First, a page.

The spirits industry is a very different animal. The obvious, but certainly not only, example is the “all new and improved” vodka bottle. Every time I go to the store there’s a new vodka brand, and the newest “here's what we can do” bottle structure. It’s a category that is overly crowded and the brand teams are doing whatever they can to stand out in the crowd.

Laurent Hainaut: There are a lot of things happening now, but certainly today it is how the brands solve the question of sustainability. It is actually not a trend, but a real problem to face … The material we keep talking about is natural material like corn-based plastic, but there is not enough quantity produced today to ensure big brands [can] use it. So I think the focus now is more about reduction of material than it is change of materials. The first issue is to do lighter weight bottles with less plastic. We need to create shapes that are stronger and more resistant. We try to limit the weight of plastic in the bottles. That is a big constraint. …Today, a very small amount of the bottles are really recycled, which is a big issue, and I think a lot of plans are trying to work on that.

Q: What are you seeing as secondary packaging material trends?

Matauch: I’ve seen a lot people are going more with a more natural look with the secondary packaging — natural, organic look. [I see] a less decorated, less graphic-intense look on the secondary packaging.

Leslie: There is clearly a movement to eliminate as much of the secondary packaging as possible, which puts an additional pressure on primary packs. All of the sudden, we have the primary packs having to extend a tremendous amount of top-load [support] because we are putting them in little case packs and we’re shrink wrapping pallets and not utilizing full corrugated cartons to provide any sort of top-load support.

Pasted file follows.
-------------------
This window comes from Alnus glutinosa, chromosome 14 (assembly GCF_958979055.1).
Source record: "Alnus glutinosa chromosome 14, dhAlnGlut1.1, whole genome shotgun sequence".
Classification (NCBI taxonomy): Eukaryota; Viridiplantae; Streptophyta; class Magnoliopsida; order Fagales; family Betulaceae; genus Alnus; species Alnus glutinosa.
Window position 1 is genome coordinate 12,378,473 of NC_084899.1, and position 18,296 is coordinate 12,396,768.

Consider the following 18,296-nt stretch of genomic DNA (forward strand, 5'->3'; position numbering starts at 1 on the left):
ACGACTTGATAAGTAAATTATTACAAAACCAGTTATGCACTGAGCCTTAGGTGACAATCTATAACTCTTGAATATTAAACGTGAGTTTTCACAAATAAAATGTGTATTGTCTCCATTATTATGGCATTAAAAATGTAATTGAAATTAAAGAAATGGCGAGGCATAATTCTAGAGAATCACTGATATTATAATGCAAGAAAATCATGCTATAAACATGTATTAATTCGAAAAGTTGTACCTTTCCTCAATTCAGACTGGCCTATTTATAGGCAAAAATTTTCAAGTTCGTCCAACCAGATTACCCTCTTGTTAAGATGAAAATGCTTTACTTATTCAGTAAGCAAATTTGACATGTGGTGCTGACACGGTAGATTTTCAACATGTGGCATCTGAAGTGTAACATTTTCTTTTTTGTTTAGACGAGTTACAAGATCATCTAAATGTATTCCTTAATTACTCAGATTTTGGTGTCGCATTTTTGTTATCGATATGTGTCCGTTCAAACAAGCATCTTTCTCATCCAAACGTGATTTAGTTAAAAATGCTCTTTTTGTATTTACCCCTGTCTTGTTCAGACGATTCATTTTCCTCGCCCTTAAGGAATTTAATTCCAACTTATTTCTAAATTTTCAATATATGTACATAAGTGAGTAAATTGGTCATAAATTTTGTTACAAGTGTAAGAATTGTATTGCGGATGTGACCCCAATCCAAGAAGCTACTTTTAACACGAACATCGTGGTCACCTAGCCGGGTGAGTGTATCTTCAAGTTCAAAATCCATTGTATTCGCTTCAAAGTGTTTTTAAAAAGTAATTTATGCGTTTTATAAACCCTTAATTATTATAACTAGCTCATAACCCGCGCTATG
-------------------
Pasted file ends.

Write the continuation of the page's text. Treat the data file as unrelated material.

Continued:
Broderick: Again, the materials that are used, the inks that are used. I think when it’s possible, people are trying to pack more product to a case so that not only is there less carton usage, but less fuel used to get the product to market.

Osborne: The emergence of sustainable, green practices in our industry are starting to change the mindset of designers and manufacturers alike. The use of recycled paper has been common for quite some time, but I think it is a first-choice decision now, as opposed to just being another option. Being prudent and mindful of the amount of material being used is also an issue we never thought about in the past. There are many other examples of material trends such as the use soy inks and biodegradable materials.

Q: Tell us about a recent beverage design and where the inspiration came from

Matauch: [For] AquaDeco ultra-premium water we did the custom bottle shape that was inspired by the Art Deco period in the ’20s. We researched old perfume bottles from that era and building shapes. We did a custom capsule design that flowed with the bottle shape. That was a lot of fun. We gave it a clear pressure-sensitive label on the front, and [on the] back you see the mountains through the bottle. Definitely the shape was inspired by the Art Deco period — hence AquaDeco.

Leslie: We had a recent line of products that we did for Gatorade globally. Most of the world calls it the Gatorade Equity bottle. Basically, we’ve created a piece of imagery that is about sports equipment and grip-ability for Gatorade worldwide. Whether it’s in hot-fill, aseptic or glass, we’ve created a very strong equity for them. They actually just launched it in the U.S. under the Tiger Woods brand. The inspiration of the brand was all about sports equipment and grabbing and handling things and taking things with you. It was the ultimate sort of performance package.